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New Zealand set for major mussel aquaculture expansion

Mussels Politics +3 more

The New Zealand government has announced a $19.95 million infrastructure investment that will allow a 20,000 tonne increase in the country’s mussel farming capacity.

The funding should help New Zealand's mussel sector reach 42,000 tonnes a year - up from its current level of 25,000 tonnes

Deputy Prime Minister Winston Peters announced the investment, which comes from the Provincial Growth Fund (PGF), and will expand Sugarloaf Wharf, which handles 90 percent of the North Island’s mussel production.

“The aquaculture sector in Thames-Coromandel contributes $70 million to the district’s GDP and is responsible for 350 jobs,” said Peters.

“But the sector has long been significantly constrained by a lack of capacity at Sugarloaf Wharf.”

The PGF funding will build an extended, raised wharf platform to account for rising sea levels, with four new berths to allow for increased commercial activity and a separate facility for launching recreational boats.

“The new wharf, Te Ariki Tahi Sugarloaf, will accommodate up to 42,000 tonnes of mussels a year, to meet increased demand from recently granted consents that have extended mussel farming space in the Hauraki Gulf by 775 hectares,” said Peters.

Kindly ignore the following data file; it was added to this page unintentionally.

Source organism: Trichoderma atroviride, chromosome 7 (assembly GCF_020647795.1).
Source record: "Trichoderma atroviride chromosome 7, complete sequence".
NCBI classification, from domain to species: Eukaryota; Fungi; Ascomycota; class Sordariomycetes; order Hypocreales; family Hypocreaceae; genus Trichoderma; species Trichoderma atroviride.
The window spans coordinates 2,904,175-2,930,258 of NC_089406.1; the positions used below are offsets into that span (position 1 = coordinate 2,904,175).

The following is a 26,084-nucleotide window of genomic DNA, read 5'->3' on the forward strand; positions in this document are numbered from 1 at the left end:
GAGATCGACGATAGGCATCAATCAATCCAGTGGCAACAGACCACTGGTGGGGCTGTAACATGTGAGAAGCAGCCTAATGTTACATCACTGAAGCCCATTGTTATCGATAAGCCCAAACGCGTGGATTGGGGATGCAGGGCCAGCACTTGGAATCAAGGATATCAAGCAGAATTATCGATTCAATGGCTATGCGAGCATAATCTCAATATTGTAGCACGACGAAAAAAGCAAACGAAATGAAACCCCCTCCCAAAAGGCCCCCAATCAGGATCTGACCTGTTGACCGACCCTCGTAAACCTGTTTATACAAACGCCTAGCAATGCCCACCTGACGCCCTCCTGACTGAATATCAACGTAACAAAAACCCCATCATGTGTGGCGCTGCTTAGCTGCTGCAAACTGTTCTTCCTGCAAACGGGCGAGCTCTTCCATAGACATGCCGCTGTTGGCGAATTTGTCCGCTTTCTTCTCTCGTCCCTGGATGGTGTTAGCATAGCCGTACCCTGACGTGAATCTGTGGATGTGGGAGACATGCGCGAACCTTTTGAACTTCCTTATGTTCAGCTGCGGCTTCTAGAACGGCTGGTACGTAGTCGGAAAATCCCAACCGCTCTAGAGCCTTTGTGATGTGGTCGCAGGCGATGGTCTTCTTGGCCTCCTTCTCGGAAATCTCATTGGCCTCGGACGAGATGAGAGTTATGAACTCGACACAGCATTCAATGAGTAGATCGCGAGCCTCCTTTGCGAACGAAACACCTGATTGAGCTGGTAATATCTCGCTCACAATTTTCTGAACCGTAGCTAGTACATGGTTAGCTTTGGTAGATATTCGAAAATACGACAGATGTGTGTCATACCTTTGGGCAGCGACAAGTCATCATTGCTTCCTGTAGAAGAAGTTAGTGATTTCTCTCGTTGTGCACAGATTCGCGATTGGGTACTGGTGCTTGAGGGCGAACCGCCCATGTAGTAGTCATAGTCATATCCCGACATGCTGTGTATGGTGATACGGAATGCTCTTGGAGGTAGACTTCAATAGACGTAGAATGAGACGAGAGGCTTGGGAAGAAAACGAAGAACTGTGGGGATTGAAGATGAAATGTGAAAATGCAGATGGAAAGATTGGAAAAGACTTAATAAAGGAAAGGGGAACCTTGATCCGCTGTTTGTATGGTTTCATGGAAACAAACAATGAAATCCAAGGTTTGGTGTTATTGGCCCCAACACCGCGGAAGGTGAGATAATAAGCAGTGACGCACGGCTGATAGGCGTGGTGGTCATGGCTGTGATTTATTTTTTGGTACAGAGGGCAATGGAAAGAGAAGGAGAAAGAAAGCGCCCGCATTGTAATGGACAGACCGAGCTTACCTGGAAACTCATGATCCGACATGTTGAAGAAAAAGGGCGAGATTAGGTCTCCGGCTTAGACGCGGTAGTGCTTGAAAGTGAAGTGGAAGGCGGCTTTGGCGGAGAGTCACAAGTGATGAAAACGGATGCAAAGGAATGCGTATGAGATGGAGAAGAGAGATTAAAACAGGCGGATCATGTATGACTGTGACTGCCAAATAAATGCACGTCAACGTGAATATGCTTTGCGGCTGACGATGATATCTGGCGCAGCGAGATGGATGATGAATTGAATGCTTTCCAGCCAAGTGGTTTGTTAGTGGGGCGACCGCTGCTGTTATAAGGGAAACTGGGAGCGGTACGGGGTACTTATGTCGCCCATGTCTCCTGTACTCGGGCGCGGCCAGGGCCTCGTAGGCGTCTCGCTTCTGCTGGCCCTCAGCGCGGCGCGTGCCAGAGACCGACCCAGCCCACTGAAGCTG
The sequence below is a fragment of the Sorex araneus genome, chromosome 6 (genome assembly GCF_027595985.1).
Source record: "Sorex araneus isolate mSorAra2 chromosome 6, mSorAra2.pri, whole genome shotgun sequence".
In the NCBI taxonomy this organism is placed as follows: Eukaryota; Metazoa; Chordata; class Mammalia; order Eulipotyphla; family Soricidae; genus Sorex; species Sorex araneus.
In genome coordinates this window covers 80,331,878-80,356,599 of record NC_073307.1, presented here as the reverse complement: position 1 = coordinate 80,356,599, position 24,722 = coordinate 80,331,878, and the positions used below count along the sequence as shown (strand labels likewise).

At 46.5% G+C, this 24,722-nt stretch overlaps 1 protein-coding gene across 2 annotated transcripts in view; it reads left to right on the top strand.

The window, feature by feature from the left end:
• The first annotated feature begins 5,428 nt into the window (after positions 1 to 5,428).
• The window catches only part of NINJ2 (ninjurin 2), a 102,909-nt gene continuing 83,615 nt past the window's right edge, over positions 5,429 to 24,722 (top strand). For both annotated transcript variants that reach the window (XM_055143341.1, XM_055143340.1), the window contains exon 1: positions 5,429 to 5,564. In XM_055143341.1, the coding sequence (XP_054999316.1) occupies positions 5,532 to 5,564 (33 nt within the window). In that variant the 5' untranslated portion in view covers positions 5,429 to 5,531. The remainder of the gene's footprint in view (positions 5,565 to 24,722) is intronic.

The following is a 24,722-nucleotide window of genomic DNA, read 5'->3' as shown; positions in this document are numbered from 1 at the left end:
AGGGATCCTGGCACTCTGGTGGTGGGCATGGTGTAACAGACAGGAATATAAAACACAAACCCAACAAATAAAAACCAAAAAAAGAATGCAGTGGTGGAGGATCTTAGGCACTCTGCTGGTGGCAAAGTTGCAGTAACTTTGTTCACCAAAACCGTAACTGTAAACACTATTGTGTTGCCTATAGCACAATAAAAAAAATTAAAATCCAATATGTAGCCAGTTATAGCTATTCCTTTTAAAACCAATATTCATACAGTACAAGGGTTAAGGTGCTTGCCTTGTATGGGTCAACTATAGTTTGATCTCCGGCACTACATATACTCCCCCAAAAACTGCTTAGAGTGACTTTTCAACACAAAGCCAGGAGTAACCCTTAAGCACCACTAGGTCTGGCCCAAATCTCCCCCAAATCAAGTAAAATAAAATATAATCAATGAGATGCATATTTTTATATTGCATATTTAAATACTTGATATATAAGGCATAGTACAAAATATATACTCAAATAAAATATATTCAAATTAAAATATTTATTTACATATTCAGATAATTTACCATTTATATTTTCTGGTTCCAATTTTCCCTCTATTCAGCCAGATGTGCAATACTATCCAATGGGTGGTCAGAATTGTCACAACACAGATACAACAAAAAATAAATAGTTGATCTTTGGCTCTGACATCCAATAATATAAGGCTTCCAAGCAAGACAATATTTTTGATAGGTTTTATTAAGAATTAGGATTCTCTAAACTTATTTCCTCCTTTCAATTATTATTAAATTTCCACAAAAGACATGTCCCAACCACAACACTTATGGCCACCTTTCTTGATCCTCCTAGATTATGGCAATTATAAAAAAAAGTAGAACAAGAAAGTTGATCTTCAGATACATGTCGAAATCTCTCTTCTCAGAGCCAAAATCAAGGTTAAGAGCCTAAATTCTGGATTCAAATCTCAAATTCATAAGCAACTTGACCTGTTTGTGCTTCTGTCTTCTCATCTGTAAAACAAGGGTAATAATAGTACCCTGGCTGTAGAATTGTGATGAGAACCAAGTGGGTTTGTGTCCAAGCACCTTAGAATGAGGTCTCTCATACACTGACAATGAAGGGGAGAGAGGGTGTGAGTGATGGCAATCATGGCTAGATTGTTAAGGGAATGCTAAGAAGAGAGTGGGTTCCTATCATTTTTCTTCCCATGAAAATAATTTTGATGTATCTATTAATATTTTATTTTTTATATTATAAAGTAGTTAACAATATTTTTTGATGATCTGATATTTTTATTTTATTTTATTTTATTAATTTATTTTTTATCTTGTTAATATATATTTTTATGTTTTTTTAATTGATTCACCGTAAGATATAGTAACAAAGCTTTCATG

“It’s essential we continue to invest in infrastructure, job creation and sectors which will do the heavy lifting as regions recover from the economic impacts of COVID-19,” he continued.

“Construction will generate around 25 new jobs. Long-term, the new wharf will enable an estimated 170 new jobs in the marine farming sector, whilst supporting the employment of over 800 people in the North Island’s aquaculture industry,” he added.

Minister of Fisheries Stuart Nash said the investment is closely aligned with the Government’s strategy to grow the aquaculture industry to $3 billion by 2035.

“An upgraded wharf at Sugarloaf is critical infrastructure that will enable aquaculture growth and help realise meaningful jobs, wellbeing and prosperity for the people of the region,” said Nash.